Papers of the Levy Family of Newport and New Orleans

Papers of the Touro Family

Jacques Judah Lyons Collection (P-15)

Samuel Oppenheim Collection

A.S.W. Rosenbach Collection of Early American Judaica

Morris and Eleanor Soble Collection of American Judaica

American Jewish Historical Society

George Peabody Wetmore Collection

Massachusetts Historical Society, Boston, MA

Papers of Jeremiah Osborne

Peabody-Essex Institute Library, Salem, MA

Papers of Christopher Champlin

New York State Library, Albany, NY

Papers of the Brown Family

John Carter Brown Library, Providence, RI

Papers of Henry Lloyd

Baker Library, Harvard Business School, Cambridge, MA

Papers of Ezra Stiles

Beinecke Rare Book Library, Yale University, New Haven, CT

Papers of Aaron Lopez

American Jewish Archives, Cincinnati, OH

Newport Historical Society, Newport RI

Rhode Island Historical Society, Providence, RI

Mystic Seaport Museum, Mystic, CT

Houghton Library, Harvard University, Cambridge, MA


  • Bigelow, Bruce M. "Aaron Lopez: Merchant of Newport," The New England Quarterly, vol. IV, no. 4 (Oct 1931), pp. 757-776; reprinted in Rhode Island Jewish Historical Notes, vol. 2, no. 1 (June 1956), pp. 4-18.
  • Broches, Solomon. Jews in New England: Six Monographs, vol. II. New York: Bloch Publishing Co., 1942.
  • Chyet, Stanley F. Lopez of Newport: Colonial American Merchant Prince. Detroit: Wayne State University Press, 1970.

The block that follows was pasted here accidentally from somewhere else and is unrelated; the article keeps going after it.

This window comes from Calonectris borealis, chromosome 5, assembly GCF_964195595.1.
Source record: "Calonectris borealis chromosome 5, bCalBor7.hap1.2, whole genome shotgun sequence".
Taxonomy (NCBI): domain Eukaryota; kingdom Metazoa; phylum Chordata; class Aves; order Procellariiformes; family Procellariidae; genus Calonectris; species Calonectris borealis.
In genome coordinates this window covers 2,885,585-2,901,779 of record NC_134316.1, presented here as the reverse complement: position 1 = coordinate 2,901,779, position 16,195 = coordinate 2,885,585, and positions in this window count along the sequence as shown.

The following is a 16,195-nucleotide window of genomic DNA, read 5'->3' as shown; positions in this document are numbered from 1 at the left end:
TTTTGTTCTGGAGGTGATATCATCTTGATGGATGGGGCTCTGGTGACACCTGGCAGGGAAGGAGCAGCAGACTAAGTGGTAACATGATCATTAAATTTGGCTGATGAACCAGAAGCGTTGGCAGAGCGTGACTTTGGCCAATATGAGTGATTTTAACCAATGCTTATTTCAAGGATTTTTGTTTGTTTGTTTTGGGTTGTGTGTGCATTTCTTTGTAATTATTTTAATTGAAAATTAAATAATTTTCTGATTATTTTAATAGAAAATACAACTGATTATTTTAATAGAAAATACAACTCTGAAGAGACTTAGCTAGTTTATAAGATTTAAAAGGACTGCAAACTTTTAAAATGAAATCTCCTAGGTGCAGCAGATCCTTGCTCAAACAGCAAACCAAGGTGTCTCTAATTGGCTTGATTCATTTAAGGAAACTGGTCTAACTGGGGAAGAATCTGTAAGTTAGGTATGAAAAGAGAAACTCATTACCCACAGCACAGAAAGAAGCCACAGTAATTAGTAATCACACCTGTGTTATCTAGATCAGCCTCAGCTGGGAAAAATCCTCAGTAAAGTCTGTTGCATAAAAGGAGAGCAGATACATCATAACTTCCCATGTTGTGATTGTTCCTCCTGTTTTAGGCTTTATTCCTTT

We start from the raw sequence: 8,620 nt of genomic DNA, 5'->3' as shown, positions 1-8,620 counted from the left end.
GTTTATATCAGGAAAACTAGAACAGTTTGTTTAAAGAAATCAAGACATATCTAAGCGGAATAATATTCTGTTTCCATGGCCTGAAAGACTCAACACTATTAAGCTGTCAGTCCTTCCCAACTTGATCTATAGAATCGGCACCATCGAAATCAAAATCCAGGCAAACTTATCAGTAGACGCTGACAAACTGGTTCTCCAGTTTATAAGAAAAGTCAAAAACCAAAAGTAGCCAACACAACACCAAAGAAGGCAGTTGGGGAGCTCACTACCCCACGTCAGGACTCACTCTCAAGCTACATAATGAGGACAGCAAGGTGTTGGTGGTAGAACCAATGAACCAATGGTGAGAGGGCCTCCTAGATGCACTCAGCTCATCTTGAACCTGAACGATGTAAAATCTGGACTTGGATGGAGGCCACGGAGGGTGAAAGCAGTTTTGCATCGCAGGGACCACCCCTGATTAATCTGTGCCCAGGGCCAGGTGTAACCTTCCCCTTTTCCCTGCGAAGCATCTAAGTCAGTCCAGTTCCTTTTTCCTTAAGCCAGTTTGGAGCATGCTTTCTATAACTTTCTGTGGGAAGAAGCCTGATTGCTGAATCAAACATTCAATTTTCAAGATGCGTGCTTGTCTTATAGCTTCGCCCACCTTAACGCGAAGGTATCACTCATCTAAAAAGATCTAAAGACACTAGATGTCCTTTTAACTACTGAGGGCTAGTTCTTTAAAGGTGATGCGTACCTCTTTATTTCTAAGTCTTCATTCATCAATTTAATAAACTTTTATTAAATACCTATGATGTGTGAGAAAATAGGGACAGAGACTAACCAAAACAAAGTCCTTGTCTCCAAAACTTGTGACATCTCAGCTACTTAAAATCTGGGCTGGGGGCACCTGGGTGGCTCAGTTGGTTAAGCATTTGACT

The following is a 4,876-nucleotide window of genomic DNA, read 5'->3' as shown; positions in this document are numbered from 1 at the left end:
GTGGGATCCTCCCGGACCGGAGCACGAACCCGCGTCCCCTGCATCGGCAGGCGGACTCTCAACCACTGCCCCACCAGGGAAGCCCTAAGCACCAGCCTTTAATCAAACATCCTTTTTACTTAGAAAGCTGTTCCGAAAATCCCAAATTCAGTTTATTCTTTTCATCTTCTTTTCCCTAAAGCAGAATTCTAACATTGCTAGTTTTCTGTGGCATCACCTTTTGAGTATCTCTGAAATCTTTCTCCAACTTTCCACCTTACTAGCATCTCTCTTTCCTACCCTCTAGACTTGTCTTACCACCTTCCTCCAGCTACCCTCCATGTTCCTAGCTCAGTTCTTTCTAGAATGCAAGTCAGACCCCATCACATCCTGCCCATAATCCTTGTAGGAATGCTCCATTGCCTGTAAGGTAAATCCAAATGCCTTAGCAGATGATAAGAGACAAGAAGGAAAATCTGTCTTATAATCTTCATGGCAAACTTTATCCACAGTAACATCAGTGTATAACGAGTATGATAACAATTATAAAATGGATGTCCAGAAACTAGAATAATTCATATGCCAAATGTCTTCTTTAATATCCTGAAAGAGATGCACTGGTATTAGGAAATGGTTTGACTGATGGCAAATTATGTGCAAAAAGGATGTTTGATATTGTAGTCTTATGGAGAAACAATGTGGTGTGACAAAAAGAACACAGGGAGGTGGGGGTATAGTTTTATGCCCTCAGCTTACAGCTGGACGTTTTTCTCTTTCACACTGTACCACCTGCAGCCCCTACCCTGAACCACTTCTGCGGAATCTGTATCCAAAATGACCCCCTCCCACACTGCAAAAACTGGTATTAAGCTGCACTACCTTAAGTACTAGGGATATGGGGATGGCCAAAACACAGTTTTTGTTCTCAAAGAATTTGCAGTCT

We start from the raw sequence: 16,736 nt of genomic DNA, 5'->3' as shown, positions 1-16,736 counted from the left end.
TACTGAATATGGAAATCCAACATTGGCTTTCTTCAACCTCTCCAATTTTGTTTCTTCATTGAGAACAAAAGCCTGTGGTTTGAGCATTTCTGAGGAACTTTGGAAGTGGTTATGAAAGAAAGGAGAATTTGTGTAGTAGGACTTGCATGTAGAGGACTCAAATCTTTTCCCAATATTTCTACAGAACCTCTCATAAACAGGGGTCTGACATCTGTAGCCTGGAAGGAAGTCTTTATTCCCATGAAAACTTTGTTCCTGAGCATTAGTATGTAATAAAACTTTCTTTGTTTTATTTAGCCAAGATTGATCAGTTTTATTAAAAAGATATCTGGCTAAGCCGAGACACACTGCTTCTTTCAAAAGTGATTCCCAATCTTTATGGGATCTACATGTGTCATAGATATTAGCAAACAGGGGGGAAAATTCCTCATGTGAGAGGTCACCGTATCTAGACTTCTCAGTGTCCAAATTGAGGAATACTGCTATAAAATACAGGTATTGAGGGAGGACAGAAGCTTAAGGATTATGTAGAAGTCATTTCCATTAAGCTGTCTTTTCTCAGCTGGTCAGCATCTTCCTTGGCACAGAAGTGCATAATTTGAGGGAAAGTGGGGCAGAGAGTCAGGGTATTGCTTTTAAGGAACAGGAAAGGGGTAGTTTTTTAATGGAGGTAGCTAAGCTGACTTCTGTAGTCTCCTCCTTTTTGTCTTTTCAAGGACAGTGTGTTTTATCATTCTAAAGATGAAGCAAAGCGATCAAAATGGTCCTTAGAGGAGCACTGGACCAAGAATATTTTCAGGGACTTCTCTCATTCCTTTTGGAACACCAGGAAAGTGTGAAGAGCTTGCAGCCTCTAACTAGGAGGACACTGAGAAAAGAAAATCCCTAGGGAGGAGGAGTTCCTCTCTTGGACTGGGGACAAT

• Chyet, Stanley F. "Documents: From a Prison in Brazil," The Americas, vol. XXXV, no. 4 (April 1979), pp. 573-580.
  • Friedman, Lee Max. "Some further sidelights on Aaron Lopez," The Jewish Quarterly Review, vol. XLV, (April 1955), pp. 562-567.
  • Gutstein, Morris A. Aaron Lopez and Judah Touro: A Refugee and a Son of a Refugee. New York: Behrman's Jewish Book House, 1939.
  • Gutstein, Morris A. The Story of the Jews of Newport: Two and a Half Centuries of Judaism. 1658-1908. New York: Bloch Publishing Co., 1936.
  • Hedges, James B. The Browns of Providence Plantations: The Colonial Years. Providence: Brown University Press, 1968.
  • Marcus, Jacob Rader. The Colonial American Jew, 1492-1776. Volume III. Detroit: Wayne State University Press, 1970.
  • Marcus, Jacob Rader. Early American Jewry: The Jews of New York, New England and Canada, 1649-1794. Volume One. Philadelphia: The Jewish Publication Society of America, 1951.
  • Massachusetts Historical Society. Commerce of Rhode Island. 1726 -1800. 2 Volumes. Massachusetts Historical Society Collections, 7th Series, vols. IX-X. Boston: Massachusetts Historical Society, 1914-1915.
  • Sarna, Jonathan, Benny Kraut and Samuel K. Joseph (eds.). Jews and the Founding of the Republic. New York: Markus Wiener Publishing, 1985.
  • Stern, Malcolm H. (comp.). First American Jewish Families: 600 Genealogies. 1654-1977. Cincinnati: American Jewish Archives and Waltham: American Jewish Historical Society, 1978; Revised edition, 1992.
Guide to the Papers of Aaron Lopez (1731-1782), 1752-1794, 1846, 1852, 1953 *P-11
Processed by Holly Snyder
© 2004
Description rules
Describing Archives: A Content Standard
Language of description
Script of description
Language of description note
Description is in English.
Edition statement
This version was derived from aaronlopez.xml

Revision Statements

  • April 22, 2005.: Updated document-type definition, removed boilerplate entities, added a photograph of a portrait of Aaron Lopez. Tanya Elder
  • September 2017: dao links to DOD folders and digitization note added by Leanora Lange.
  • March, June 2020: EHyman-post-ASpace migration cleanup

Repository Details

Part of the American Jewish Historical Society Repository

15 West 16th Street
New York NY 10011 United States